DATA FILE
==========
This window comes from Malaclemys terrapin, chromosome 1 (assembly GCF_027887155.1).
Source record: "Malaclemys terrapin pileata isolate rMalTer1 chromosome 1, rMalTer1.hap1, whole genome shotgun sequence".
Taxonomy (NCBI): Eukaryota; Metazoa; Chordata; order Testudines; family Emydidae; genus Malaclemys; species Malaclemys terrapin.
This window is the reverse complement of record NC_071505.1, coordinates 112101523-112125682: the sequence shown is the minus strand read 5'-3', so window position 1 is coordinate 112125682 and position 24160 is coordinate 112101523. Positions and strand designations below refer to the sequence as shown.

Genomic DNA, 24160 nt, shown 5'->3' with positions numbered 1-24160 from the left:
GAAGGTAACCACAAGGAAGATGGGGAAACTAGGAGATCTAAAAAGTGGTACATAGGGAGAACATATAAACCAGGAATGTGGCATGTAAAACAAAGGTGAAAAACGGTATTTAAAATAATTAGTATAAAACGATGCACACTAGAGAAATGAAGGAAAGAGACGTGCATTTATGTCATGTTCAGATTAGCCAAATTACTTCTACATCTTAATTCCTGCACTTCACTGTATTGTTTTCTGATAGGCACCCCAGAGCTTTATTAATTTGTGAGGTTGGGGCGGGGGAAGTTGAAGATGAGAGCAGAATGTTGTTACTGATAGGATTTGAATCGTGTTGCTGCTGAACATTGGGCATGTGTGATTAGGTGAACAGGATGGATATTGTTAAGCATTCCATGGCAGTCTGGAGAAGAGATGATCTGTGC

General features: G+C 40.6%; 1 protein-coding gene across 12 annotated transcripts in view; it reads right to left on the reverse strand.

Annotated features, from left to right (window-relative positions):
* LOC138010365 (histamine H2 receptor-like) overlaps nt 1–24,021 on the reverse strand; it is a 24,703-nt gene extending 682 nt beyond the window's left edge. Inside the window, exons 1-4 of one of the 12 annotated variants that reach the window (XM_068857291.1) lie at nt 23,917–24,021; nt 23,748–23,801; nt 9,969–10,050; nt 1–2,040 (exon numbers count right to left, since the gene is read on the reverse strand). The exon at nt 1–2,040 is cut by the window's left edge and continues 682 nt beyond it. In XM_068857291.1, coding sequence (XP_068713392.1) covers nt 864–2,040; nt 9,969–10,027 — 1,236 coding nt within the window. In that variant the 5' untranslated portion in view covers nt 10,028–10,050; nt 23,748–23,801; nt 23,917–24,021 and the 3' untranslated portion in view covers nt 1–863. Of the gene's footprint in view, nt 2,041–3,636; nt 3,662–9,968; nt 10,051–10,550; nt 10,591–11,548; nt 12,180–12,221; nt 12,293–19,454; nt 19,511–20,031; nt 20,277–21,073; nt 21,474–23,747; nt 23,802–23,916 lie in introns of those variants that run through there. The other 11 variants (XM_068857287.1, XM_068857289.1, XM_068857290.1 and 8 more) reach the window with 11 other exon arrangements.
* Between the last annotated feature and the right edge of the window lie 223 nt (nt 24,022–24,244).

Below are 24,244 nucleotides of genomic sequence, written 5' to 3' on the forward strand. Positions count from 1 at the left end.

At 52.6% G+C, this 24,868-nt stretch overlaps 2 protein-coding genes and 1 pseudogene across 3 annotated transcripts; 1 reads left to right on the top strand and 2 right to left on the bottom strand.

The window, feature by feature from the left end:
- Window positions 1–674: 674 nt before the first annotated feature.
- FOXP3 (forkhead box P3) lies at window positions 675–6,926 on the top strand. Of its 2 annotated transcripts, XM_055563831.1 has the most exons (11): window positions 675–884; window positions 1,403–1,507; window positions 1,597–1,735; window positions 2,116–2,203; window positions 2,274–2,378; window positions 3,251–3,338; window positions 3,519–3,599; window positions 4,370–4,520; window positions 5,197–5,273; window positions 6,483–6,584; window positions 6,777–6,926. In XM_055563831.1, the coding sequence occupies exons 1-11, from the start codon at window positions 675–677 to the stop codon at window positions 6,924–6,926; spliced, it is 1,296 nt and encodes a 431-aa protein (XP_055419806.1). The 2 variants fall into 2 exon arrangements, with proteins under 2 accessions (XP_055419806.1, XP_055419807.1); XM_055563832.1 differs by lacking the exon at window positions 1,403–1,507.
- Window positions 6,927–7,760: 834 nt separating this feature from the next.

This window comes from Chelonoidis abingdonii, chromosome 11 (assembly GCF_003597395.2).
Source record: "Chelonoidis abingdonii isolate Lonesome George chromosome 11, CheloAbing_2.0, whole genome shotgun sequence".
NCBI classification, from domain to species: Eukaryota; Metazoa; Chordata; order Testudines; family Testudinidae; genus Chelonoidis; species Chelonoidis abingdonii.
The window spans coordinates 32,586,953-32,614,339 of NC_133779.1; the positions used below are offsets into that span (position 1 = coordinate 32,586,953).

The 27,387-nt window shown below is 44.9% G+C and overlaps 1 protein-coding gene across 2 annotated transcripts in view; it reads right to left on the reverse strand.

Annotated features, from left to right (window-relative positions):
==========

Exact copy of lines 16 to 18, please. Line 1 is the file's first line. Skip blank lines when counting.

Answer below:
- Window positions 6,927–7,760: 834 nt separating this feature from the next.

This window comes from Chelonoidis abingdonii, chromosome 11 (assembly GCF_003597395.2).
Source record: "Chelonoidis abingdonii isolate Lonesome George chromosome 11, CheloAbing_2.0, whole genome shotgun sequence".